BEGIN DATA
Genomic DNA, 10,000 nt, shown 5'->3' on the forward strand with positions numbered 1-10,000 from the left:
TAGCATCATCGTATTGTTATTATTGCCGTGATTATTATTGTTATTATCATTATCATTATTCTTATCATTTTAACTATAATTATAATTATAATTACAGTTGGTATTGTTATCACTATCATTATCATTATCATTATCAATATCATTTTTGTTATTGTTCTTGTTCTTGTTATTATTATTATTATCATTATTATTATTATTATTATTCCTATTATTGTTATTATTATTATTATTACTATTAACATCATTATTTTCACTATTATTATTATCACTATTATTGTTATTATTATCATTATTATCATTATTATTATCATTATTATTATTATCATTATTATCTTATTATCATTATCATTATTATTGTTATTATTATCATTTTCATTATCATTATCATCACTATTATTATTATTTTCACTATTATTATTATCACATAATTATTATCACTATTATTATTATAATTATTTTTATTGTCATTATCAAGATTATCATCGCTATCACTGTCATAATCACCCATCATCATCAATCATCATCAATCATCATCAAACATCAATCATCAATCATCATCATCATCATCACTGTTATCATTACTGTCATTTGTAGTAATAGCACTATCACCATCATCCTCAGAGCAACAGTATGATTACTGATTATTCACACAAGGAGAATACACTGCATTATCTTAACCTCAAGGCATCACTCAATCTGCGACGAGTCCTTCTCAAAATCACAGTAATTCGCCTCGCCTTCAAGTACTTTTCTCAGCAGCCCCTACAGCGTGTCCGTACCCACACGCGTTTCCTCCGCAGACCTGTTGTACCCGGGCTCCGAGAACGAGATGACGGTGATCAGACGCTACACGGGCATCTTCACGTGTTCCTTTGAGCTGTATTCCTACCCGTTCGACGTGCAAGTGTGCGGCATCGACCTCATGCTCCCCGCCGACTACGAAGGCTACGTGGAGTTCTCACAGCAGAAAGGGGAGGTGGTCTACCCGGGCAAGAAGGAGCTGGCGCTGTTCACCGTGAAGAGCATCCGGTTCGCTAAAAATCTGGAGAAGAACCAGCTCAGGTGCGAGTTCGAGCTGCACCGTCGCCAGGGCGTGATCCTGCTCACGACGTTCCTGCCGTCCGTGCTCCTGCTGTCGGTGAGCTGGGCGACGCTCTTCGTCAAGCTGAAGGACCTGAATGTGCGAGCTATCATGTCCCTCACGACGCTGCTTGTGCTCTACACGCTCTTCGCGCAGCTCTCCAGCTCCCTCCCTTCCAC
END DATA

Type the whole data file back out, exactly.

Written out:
Genomic DNA, 10,000 nt, shown 5'->3' on the forward strand with positions numbered 1-10,000 from the left:
TAGCATCATCGTATTGTTATTATTGCCGTGATTATTATTGTTATTATCATTATCATTATTCTTATCATTTTAACTATAATTATAATTATAATTACAGTTGGTATTGTTATCACTATCATTATCATTATCATTATCAATATCATTTTTGTTATTGTTCTTGTTCTTGTTATTATTATTATTATCATTATTATTATTATTATTATTCCTATTATTGTTATTATTATTATTATTACTATTAACATCATTATTTTCACTATTATTATTATCACTATTATTGTTATTATTATCATTATTATCATTATTATTATCATTATTATTATTATCATTATTATCTTATTATCATTATCATTATTATTGTTATTATTATCATTTTCATTATCATTATCATCACTATTATTATTATTTTCACTATTATTATTATCACATAATTATTATCACTATTATTATTATAATTATTTTTATTGTCATTATCAAGATTATCATCGCTATCACTGTCATAATCACCCATCATCATCAATCATCATCAATCATCATCAAACATCAATCATCAATCATCATCATCATCATCACTGTTATCATTACTGTCATTTGTAGTAATAGCACTATCACCATCATCCTCAGAGCAACAGTATGATTACTGATTATTCACACAAGGAGAATACACTGCATTATCTTAACCTCAAGGCATCACTCAATCTGCGACGAGTCCTTCTCAAAATCACAGTAATTCGCCTCGCCTTCAAGTACTTTTCTCAGCAGCCCCTACAGCGTGTCCGTACCCACACGCGTTTCCTCCGCAGACCTGTTGTACCCGGGCTCCGAGAACGAGATGACGGTGATCAGACGCTACACGGGCATCTTCACGTGTTCCTTTGAGCTGTATTCCTACCCGTTCGACGTGCAAGTGTGCGGCATCGACCTCATGCTCCCCGCCGACTACGAAGGCTACGTGGAGTTCTCACAGCAGAAAGGGGAGGTGGTCTACCCGGGCAAGAAGGAGCTGGCGCTGTTCACCGTGAAGAGCATCCGGTTCGCTAAAAATCTGGAGAAGAACCAGCTCAGGTGCGAGTTCGAGCTGCACCGTCGCCAGGGCGTGATCCTGCTCACGACGTTCCTGCCGTCCGTGCTCCTGCTGTCGGTGAGCTGGGCGACGCTCTTCGTCAAGCTGAAGGACCTGAATGTGCGAGCTATCATGTCCCTCACGACGCTGCTTGTGCTCTACACGCTCTTCGCGCAGCTCTCCAGCTCCCTCCCTTCCAC